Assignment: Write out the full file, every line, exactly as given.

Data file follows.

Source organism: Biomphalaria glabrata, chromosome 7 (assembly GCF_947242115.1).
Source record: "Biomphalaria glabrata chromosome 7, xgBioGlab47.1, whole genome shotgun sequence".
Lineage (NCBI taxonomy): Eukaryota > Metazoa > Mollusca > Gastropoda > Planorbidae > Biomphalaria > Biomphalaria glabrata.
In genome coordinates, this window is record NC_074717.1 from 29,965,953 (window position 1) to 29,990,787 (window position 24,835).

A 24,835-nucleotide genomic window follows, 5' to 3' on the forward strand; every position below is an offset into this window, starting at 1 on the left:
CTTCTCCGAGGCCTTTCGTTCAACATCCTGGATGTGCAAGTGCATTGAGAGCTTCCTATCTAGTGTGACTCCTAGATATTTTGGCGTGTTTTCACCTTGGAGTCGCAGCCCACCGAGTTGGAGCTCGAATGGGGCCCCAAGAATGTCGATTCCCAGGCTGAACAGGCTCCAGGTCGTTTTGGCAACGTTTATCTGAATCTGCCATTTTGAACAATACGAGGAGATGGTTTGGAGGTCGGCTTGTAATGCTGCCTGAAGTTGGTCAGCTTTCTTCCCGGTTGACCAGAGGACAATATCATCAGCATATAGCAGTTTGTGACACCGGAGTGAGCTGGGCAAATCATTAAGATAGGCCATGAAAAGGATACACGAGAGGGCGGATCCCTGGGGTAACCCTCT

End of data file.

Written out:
Source organism: Biomphalaria glabrata, chromosome 7 (assembly GCF_947242115.1).
Source record: "Biomphalaria glabrata chromosome 7, xgBioGlab47.1, whole genome shotgun sequence".
Lineage (NCBI taxonomy): Eukaryota > Metazoa > Mollusca > Gastropoda > Planorbidae > Biomphalaria > Biomphalaria glabrata.
In genome coordinates, this window is record NC_074717.1 from 29,965,953 (window position 1) to 29,990,787 (window position 24,835).

A 24,835-nucleotide genomic window follows, 5' to 3' on the forward strand; every position below is an offset into this window, starting at 1 on the left:
CTTCTCCGAGGCCTTTCGTTCAACATCCTGGATGTGCAAGTGCATTGAGAGCTTCCTATCTAGTGTGACTCCTAGATATTTTGGCGTGTTTTCACCTTGGAGTCGCAGCCCACCGAGTTGGAGCTCGAATGGGGCCCCAAGAATGTCGATTCCCAGGCTGAACAGGCTCCAGGTCGTTTTGGCAACGTTTATCTGAATCTGCCATTTTGAACAATACGAGGAGATGGTTTGGAGGTCGGCTTGTAATGCTGCCTGAAGTTGGTCAGCTTTCTTCCCGGTTGACCAGAGGACAATATCATCAGCATATAGCAGTTTGTGACACCGGAGTGAGCTGGGCAAATCATTAAGATAGGCCATGAAAAGGATACACGAGAGGGCGGATCCCTGGGGTAACCCTCT